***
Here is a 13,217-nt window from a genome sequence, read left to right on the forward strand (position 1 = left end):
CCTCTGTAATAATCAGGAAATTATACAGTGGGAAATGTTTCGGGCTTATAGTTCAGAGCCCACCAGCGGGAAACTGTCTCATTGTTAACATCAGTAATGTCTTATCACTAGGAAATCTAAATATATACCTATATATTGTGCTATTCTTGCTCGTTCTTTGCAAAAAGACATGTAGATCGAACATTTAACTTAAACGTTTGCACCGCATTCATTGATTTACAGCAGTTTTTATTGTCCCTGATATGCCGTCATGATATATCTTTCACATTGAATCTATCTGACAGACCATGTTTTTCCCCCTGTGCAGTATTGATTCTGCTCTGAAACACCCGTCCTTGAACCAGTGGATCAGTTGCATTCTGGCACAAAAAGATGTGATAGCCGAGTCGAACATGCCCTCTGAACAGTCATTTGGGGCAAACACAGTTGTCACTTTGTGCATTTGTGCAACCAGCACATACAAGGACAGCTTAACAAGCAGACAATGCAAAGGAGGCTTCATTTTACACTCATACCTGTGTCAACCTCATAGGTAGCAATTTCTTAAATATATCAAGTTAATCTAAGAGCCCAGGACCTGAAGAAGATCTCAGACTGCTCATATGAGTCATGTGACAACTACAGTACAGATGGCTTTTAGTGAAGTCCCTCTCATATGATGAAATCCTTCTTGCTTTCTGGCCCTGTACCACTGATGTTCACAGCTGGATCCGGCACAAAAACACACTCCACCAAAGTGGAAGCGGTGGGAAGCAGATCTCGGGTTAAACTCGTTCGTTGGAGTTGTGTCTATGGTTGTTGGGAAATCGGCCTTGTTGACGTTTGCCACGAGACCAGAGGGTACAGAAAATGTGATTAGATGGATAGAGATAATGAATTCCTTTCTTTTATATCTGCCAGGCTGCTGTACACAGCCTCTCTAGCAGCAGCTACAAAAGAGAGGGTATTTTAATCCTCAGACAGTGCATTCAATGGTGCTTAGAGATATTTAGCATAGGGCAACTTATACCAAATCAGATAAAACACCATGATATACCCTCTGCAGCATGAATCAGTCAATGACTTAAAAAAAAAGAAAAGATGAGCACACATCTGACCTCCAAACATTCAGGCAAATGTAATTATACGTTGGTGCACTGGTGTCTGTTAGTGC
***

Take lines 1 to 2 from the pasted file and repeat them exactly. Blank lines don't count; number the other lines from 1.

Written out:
Here is a 13,217-nt window from a genome sequence, read left to right on the forward strand (position 1 = left end):
CCTCTGTAATAATCAGGAAATTATACAGTGGGAAATGTTTCGGGCTTATAGTTCAGAGCCCACCAGCGGGAAACTGTCTCATTGTTAACATCAGTAATGTCTTATCACTAGGAAATCTAAATATATACCTATATATTGTGCTATTCTTGCTCGTTCTTTGCAAAAAGACATGTAGATCGAACATTTAACTTAAACGTTTGCACCGCATTCATTGATTTACAGCAGTTTTTATTGTCCCTGATATGCCGTCATGATATATCTTTCACATTGAATCTATCTGACAGACCATGTTTTTCCCCCTGTGCAGTATTGATTCTGCTCTGAAACACCCGTCCTTGAACCAGTGGATCAGTTGCATTCTGGCACAAAAAGATGTGATAGCCGAGTCGAACATGCCCTCTGAACAGTCATTTGGGGCAAACACAGTTGTCACTTTGTGCATTTGTGCAACCAGCACATACAAGGACAGCTTAACAAGCAGACAATGCAAAGGAGGCTTCATTTTACACTCATACCTGTGTCAACCTCATAGGTAGCAATTTCTTAAATATATCAAGTTAATCTAAGAGCCCAGGACCTGAAGAAGATCTCAGACTGCTCATATGAGTCATGTGACAACTACAGTACAGATGGCTTTTAGTGAAGTCCCTCTCATATGATGAAATCCTTCTTGCTTTCTGGCCCTGTACCACTGATGTTCACAGCTGGATCCGGCACAAAAACACACTCCACCAAAGTGGAAGCGGTGGGAAGCAGATCTCGGGTTAAACTCGTTCGTTGGAGTTGTGTCTATGGTTGTTGGGAAATCGGCCTTGTTGACGTTTGCCACGAGACCAGAGGGTACAGAAAATGTGATTAGATGGATAGAGATAATGAATTCCTTTCTTTTATATCTGCCAGGCTGCTGTACACAGCCTCTCTAGCAGCAGCTACAAAAGAGAGGGTATTTTAATCCTCAGACAGTGCATTCAATGGTGCTTAGAGATATTTAGCATAGGGCAACTTATACCAAATCAGATAAAACACCATGATATACCCTCTGCAGCATGAATCAGTCAATGACTTAAAAAAAAAGAAAAGATGAGCACACATCTGACCTCCAAACATTCAGGCAAATGTAATTATACGTTGGTGCACTGGTGTCTGTTAGTGC